Presentation on theme: "Newton’s Laws of Motion I. Law of Inertia II. F=ma III. Action-Reaction."— Presentation transcript:
Newton’s Laws of Motion I. Law of Inertia II. F=ma III. Action-Reaction
While most people know what Newton's laws say, many people do not know what they mean (or simply do not believe what they mean).
Newton’s Laws of Motion An object at rest will stay at rest, and an object in motion will stay in motion at constant velocity, unless acted upon by an unbalanced force. Force equals mass times acceleration. For every action there is an equal and opposite reaction.
1 st Law of Motion (Law of Inertia) An object at rest will stay at rest, and an object in motion will stay in motion at constant velocity, unless acted upon by an unbalanced force.
1 st Law Inertia is the tendency of an object to resist changes in its velocity: whether in motion or motionless. These pumpkins will not move unless acted on by an unbalanced force.
1 st Law Once airborne, unless acted on by an unbalanced force (gravity and air – fluid friction), it would never stop!
1 st Law Unless acted upon by an unbalanced force, this golf ball would sit on the tee forever.
Why then, do we observe every day objects in motion slowing down and becoming motionless seemingly without an outside force? It’s a force we sometimes cannot see – friction.
Objects on earth, unlike the frictionless space the moon travels through, are under the influence of friction.
There are four main types of friction: –Sliding friction: ice skating –Rolling friction: bowling –Fluid friction (air or liquid): air or water resistance –Static friction: initial friction when moving an object What is this unbalanced force that acts on an object in motion?
Slide a book across a table and watch it slide to a rest position. The book comes to a rest because of the presence of a force - that force being the force of friction - which brings the book to a rest position.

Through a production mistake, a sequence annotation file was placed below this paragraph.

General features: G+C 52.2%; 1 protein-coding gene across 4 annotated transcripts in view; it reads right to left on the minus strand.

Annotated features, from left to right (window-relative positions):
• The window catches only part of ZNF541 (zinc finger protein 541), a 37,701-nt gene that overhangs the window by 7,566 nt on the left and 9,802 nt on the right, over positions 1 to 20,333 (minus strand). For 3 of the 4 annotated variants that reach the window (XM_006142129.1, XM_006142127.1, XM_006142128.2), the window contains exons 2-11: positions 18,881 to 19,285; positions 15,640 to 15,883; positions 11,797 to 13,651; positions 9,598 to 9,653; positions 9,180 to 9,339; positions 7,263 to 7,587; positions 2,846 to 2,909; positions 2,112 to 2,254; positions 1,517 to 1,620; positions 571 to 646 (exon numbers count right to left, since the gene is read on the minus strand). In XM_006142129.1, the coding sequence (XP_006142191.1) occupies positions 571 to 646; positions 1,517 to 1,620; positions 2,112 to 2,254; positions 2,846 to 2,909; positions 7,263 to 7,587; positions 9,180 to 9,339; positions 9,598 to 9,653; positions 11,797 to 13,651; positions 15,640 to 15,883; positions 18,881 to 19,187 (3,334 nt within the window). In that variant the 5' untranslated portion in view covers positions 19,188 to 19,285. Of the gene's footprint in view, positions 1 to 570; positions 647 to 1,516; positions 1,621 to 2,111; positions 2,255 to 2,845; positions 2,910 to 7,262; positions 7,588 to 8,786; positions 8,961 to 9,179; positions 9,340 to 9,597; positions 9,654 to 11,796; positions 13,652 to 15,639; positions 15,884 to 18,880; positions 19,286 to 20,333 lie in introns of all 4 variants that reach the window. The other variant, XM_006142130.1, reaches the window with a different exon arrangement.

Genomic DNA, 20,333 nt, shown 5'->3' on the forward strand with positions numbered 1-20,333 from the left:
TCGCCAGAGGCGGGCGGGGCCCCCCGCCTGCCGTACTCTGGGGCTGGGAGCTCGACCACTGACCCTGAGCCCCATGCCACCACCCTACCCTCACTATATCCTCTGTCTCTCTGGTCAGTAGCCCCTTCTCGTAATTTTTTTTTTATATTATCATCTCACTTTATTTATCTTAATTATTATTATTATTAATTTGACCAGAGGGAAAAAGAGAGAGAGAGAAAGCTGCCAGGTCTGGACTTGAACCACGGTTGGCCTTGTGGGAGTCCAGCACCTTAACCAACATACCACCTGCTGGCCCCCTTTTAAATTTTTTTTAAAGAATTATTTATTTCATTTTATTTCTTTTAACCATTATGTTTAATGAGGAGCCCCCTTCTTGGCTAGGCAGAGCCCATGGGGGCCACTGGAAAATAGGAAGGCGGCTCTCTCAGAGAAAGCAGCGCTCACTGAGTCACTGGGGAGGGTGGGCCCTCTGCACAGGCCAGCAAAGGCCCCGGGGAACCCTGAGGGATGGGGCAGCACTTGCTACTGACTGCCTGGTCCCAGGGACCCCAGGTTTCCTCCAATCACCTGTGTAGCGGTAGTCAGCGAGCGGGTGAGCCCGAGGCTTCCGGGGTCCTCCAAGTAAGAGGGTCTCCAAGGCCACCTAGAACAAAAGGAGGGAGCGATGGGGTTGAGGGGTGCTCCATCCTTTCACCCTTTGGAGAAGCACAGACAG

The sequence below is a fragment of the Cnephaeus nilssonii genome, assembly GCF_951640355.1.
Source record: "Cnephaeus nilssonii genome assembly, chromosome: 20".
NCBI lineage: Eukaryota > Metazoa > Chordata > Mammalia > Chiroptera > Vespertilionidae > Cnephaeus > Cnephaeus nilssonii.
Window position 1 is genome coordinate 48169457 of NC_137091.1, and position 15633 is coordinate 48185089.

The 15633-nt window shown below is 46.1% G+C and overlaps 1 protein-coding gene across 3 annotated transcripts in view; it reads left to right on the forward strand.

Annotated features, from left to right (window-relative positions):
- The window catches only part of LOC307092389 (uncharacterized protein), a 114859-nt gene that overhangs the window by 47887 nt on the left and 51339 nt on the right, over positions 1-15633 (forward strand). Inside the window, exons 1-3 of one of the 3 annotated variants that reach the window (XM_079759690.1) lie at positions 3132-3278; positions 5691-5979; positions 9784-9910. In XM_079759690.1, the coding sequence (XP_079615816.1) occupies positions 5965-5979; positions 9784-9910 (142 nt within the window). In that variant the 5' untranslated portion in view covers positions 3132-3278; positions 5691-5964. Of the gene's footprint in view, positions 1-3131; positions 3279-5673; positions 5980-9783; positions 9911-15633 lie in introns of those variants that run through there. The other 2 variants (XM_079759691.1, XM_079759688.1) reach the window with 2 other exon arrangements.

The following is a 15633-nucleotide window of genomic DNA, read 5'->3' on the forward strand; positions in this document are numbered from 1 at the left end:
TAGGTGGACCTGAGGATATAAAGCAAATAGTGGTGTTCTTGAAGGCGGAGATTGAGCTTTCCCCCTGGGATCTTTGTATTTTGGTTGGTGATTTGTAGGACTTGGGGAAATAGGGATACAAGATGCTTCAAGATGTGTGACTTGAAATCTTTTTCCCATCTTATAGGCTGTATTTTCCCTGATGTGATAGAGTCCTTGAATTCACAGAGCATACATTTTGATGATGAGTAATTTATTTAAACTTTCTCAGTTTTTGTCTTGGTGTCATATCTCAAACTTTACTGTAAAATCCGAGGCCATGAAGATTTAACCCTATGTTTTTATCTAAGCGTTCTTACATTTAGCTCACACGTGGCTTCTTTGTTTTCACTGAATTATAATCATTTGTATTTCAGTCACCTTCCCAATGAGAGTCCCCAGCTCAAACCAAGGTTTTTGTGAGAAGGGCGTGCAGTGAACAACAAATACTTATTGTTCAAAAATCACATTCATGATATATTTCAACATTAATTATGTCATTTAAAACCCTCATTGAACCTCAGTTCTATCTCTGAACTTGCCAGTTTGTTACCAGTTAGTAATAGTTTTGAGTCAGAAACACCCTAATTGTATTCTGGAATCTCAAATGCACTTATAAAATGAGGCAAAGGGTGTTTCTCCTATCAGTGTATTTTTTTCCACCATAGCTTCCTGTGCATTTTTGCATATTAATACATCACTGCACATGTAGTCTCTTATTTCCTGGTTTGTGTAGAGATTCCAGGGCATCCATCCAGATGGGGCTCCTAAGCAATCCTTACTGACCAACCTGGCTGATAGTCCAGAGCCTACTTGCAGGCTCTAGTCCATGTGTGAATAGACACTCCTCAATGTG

In the absence of a force of friction, the book would continue in motion with the same speed and direction - forever! (Or at least to the end of the table top.)
Newtons’s 1 st Law and You Don’t let this be you. Wear seat belts. Because of inertia, objects (including you) resist changes in their motion. When the car going 80 km/hour is stopped by the brick wall, your body keeps moving at 80 m/hour.
2 nd Law
The net force of an object is equal to the product of its mass and acceleration, or F=ma.
2 nd Law When mass is in kilograms and acceleration is in m/s/s, the unit of force is in Newton’s (N). One Newton is equal to the force required to accelerate one kilogram of mass at one meter/second/second.
2 nd Law (F = m x a) How much force is needed to accelerate a 1400 kilogram car 2 meters per second/per second? Write the formula F = m x a Fill in given numbers and units F = 1400 kg x 2 meters per second/second Solve for the unknown 2800 kg-meters/second/second or 2800 N
Newton’s 2 nd Law proves that different masses accelerate to the earth at the same rate, but with different forces. We know that objects with different masses accelerate to the ground at the same rate. However, because of the 2 nd Law we know that they don’t hit the ground with the same force. F = ma 98 N = 10 kg x 9.8 m/s/s F = ma 9.8 N = 1 kg x 9.8 m/s/s